Wouldn't it be fun if Dwight Howard signs a bunch of one-year contracts so we can do this over and over and over again every summer?
It would be a bad series of sequels, worse than any made in Hollywood, which, coincidently, is where Howard lays his head for the moment. Dwightmare I and II and III. Or, Dwama 4 and 5 and 6. Make it a long-running reality show, based on where Howard is headed, with the twist being, he doesn't know from year to year.
Or maybe Howard can spare us by making up his mind, signing long term and being done with it. Which is what he'll do in the next 10 days, and thank goodness for that.
There's a reason that plenty of buzz follows Howard. For all of the crap he gets about his indecisiveness and flaws as a player, Howard is the most dominant center in the game. Let there be no debate about that. Just as the general managers, most of whom will be happy to pick apart his game (poor free throw shooter, whiner, prehistoric post moves) and even more thrilled if he signed with him. It's more of an indictment on the state of the big man in the NBA than a salute to Howard, but GMs still believe a big man is the easiest way to win a title unless you have a LeBron or a Kobe.
That said, based on discussions with NBA people and those linked to Howard, here's where he's likely to go. Just so you're aware, Howard doesn't even know himself. He wants to go through the process first. There are only five teams being seriously considered, and here are the favorites:
Clippers. There are signs erected around Los Angeles, most famously on the side of the Staples Center, with a plea: "Stay Dwight." Well, it appears Howard could very well stay in L.A. and continue playing at Staples, just in a different uniform.
A source said the Clippers will make a hard run at Howard and that he's very receptive to signing with them, for a few reasons.
One: Chris Paul. Howard has never had a point guard this good, and Paul is excellent at getting the ball to the right teammates. The two have spoken indirectly about being a package deal, and this is the most likely scenario. If Howard signs with the Clippers, Paul will hand him the pen, then use it to sign up himself.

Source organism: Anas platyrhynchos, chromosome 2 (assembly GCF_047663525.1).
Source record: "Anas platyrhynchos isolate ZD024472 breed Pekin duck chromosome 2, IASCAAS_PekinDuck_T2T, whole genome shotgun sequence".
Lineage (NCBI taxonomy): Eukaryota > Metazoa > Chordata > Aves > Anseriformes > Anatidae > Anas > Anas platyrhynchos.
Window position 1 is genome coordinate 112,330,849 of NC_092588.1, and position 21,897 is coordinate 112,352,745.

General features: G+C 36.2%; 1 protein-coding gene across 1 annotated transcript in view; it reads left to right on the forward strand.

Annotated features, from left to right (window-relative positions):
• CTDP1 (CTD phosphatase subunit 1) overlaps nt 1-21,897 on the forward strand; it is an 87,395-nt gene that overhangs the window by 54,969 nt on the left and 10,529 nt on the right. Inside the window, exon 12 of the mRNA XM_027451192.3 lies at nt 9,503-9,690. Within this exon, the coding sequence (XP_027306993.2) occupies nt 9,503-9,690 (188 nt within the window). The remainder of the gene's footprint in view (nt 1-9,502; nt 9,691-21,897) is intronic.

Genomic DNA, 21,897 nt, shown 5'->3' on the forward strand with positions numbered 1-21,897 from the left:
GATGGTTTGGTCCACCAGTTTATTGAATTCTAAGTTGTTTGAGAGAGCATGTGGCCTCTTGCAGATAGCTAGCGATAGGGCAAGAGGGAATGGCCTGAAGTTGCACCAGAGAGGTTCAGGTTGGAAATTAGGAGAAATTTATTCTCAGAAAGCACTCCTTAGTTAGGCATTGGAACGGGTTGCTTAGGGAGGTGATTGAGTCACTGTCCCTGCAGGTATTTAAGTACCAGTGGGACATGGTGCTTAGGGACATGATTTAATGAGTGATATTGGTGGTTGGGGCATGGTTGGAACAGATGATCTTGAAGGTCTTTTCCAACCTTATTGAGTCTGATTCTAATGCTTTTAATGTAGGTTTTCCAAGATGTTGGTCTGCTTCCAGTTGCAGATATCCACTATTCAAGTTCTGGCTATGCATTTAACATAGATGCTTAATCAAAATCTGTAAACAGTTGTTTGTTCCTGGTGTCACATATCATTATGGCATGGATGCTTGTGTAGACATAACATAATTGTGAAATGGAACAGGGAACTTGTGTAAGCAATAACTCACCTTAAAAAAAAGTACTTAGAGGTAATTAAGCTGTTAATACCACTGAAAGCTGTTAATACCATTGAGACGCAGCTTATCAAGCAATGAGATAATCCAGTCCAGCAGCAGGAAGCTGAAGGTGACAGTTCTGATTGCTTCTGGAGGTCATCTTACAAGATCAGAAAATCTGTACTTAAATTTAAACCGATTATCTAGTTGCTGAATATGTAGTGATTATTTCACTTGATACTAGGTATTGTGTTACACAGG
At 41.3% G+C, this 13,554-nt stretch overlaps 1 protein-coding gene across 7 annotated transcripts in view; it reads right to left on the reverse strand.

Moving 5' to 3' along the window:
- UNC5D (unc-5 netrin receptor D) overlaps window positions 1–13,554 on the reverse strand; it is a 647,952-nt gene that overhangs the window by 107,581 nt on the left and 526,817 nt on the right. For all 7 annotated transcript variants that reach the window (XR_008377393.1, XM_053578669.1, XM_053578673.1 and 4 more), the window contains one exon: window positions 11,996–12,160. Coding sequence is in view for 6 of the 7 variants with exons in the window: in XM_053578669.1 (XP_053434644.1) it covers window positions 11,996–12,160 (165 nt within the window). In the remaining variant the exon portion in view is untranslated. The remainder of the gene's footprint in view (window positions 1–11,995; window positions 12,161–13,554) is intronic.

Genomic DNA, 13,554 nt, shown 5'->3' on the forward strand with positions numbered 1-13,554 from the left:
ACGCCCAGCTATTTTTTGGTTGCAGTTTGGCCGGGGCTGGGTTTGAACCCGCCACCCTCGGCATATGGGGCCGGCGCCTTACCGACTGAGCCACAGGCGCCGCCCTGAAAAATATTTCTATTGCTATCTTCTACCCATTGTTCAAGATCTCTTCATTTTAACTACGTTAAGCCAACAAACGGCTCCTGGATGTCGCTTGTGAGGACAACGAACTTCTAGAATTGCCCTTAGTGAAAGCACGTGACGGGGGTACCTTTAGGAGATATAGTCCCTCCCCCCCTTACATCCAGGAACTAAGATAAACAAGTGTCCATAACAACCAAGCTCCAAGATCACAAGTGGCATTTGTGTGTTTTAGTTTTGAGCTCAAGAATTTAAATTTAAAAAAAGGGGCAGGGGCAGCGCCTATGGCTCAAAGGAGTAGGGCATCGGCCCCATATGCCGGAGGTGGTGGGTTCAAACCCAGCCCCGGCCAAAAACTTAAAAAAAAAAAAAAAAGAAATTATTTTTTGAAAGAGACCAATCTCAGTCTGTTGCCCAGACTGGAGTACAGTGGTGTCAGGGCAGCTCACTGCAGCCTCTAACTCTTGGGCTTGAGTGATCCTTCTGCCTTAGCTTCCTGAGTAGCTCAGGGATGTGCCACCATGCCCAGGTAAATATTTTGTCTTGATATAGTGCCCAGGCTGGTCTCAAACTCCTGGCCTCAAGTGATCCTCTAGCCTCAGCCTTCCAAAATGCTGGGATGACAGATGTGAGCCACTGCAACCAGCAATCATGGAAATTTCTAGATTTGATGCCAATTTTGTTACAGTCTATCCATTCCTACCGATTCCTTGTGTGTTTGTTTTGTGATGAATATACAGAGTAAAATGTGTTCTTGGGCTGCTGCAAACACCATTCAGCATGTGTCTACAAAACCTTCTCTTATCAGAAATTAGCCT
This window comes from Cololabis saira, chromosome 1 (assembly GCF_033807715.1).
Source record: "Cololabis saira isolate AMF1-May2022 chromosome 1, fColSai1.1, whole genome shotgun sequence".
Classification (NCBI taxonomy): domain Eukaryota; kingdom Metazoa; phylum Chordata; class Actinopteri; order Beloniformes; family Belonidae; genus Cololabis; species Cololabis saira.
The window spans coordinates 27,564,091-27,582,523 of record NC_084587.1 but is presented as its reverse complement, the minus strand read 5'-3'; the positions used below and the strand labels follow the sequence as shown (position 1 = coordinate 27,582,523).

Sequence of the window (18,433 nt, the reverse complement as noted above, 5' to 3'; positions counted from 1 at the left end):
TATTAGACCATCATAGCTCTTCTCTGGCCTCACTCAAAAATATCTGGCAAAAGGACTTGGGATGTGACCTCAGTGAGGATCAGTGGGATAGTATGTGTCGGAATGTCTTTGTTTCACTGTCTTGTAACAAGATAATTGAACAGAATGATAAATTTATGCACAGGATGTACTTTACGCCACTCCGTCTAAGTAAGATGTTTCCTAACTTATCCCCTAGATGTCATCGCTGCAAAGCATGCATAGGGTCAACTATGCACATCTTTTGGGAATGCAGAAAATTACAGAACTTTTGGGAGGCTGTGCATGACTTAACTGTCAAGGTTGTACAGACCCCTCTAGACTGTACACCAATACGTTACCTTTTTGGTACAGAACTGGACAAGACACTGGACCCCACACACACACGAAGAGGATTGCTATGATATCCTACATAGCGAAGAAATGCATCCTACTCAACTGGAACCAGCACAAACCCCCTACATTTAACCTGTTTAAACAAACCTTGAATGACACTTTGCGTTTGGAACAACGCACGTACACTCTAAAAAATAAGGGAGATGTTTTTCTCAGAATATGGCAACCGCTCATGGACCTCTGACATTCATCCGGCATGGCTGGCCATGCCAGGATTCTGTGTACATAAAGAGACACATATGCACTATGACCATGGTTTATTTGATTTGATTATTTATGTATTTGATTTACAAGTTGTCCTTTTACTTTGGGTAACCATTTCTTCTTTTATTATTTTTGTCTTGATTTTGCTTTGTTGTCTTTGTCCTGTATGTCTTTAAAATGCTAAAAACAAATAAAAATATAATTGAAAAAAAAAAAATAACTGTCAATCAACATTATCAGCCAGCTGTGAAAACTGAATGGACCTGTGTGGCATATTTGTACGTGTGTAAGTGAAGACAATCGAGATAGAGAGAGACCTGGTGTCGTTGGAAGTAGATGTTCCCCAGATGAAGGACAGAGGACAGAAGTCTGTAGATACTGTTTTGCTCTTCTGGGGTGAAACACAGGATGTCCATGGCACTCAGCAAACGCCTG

Two: Doc Rivers. There's no comparison, really, between Rivers and Mike D'Antoni from Howard's perspective. Howard wasn't thrilled with D'Antoni's system while Rivers, Howard believes, will make him feel like he has a big role in the system.
Three: Los Angeles. Howard enjoys the city, has plans to branch out into entertainment, and believes he'll be the biggest sports star in town, once Kobe Bryant retires in another year or two.
Which brings us to his second option.
Lakers. It's where he can make the most money and enjoy the most prestige, as part of a storied franchise. Kobe will play at least another year and very likely a year after that, so there's no danger in losing him right away. If completely healthy, the Lakers could make last season seem like a mirage and make a deeper run in the playoffs.
Even if they fail, the Lakers will have money to spend in 2014 and, being a destination franchise, will immediately be in play for A-list free agents… LeBron James?
The only drawbacks are D'Antoni and life without Jerry Buss, with Jim Buss now calling the shots and trying to prove he has his father's touch.
Option 3: Rockets. There's a good young nucleus in Houston, a coach who can teach Howard a thing or two about playing the post, a gambling GM whose instincts are mostly correct, an owner who'll spend what it takes and no state tax.
Would the Rockets be more of a ready-to-win team than either the Lakers or Clippers? That's for Howard to decide.
Option 4: Mavericks. They have cap space and Dirk Nowitzki, which is a start. But until the Mavericks present a greater vision of what the roster can be over the next few years, they're not much of an upgrade, if any, over the Lakers.